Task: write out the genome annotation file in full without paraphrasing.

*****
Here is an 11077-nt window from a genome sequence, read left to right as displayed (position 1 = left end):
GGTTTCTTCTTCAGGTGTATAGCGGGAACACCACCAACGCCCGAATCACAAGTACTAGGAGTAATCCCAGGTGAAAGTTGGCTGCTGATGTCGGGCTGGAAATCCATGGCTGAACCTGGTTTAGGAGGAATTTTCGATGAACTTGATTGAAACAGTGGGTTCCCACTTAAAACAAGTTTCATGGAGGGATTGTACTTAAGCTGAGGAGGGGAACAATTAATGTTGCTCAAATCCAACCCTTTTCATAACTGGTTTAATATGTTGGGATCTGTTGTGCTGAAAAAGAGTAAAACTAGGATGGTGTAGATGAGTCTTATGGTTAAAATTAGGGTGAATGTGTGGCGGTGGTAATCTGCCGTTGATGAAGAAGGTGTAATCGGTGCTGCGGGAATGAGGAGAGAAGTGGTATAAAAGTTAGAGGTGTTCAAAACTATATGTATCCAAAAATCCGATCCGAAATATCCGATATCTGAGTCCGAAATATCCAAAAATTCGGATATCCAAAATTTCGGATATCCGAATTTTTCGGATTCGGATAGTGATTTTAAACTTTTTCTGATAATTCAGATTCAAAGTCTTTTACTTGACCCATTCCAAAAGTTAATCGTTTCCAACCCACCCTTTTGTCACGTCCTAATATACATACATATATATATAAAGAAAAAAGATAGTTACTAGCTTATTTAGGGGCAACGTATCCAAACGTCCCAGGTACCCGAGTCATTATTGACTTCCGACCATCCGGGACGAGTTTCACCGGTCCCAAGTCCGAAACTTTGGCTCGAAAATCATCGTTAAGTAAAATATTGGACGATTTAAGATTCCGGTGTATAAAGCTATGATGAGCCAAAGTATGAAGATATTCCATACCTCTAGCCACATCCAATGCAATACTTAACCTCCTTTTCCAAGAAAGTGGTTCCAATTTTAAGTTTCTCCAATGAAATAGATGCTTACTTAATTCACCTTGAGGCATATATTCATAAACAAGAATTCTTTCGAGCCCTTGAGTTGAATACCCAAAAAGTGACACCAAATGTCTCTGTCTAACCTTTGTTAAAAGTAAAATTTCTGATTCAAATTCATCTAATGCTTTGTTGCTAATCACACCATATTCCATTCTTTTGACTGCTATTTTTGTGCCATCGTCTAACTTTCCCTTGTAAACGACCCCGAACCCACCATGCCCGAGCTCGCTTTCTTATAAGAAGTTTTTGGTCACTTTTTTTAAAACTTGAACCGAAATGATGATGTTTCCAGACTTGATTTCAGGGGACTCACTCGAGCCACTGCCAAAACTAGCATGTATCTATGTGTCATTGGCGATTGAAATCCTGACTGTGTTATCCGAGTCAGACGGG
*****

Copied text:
Here is an 11077-nt window from a genome sequence, read left to right as displayed (position 1 = left end):
GGTTTCTTCTTCAGGTGTATAGCGGGAACACCACCAACGCCCGAATCACAAGTACTAGGAGTAATCCCAGGTGAAAGTTGGCTGCTGATGTCGGGCTGGAAATCCATGGCTGAACCTGGTTTAGGAGGAATTTTCGATGAACTTGATTGAAACAGTGGGTTCCCACTTAAAACAAGTTTCATGGAGGGATTGTACTTAAGCTGAGGAGGGGAACAATTAATGTTGCTCAAATCCAACCCTTTTCATAACTGGTTTAATATGTTGGGATCTGTTGTGCTGAAAAAGAGTAAAACTAGGATGGTGTAGATGAGTCTTATGGTTAAAATTAGGGTGAATGTGTGGCGGTGGTAATCTGCCGTTGATGAAGAAGGTGTAATCGGTGCTGCGGGAATGAGGAGAGAAGTGGTATAAAAGTTAGAGGTGTTCAAAACTATATGTATCCAAAAATCCGATCCGAAATATCCGATATCTGAGTCCGAAATATCCAAAAATTCGGATATCCAAAATTTCGGATATCCGAATTTTTCGGATTCGGATAGTGATTTTAAACTTTTTCTGATAATTCAGATTCAAAGTCTTTTACTTGACCCATTCCAAAAGTTAATCGTTTCCAACCCACCCTTTTGTCACGTCCTAATATACATACATATATATATAAAGAAAAAAGATAGTTACTAGCTTATTTAGGGGCAACGTATCCAAACGTCCCAGGTACCCGAGTCATTATTGACTTCCGACCATCCGGGACGAGTTTCACCGGTCCCAAGTCCGAAACTTTGGCTCGAAAATCATCGTTAAGTAAAATATTGGACGATTTAAGATTCCGGTGTATAAAGCTATGATGAGCCAAAGTATGAAGATATTCCATACCTCTAGCCACATCCAATGCAATACTTAACCTCCTTTTCCAAGAAAGTGGTTCCAATTTTAAGTTTCTCCAATGAAATAGATGCTTACTTAATTCACCTTGAGGCATATATTCATAAACAAGAATTCTTTCGAGCCCTTGAGTTGAATACCCAAAAAGTGACACCAAATGTCTCTGTCTAACCTTTGTTAAAAGTAAAATTTCTGATTCAAATTCATCTAATGCTTTGTTGCTAATCACACCATATTCCATTCTTTTGACTGCTATTTTTGTGCCATCGTCTAACTTTCCCTTGTAAACGACCCCGAACCCACCATGCCCGAGCTCGCTTTCTTATAAGAAGTTTTTGGTCACTTTTTTTAAAACTTGAACCGAAATGATGATGTTTCCAGACTTGATTTCAGGGGACTCACTCGAGCCACTGCCAAAACTAGCATGTATCTATGTGTCATTGGCGATTGAAATCCTGACTGTGTTATCCGAGTCAGACGGG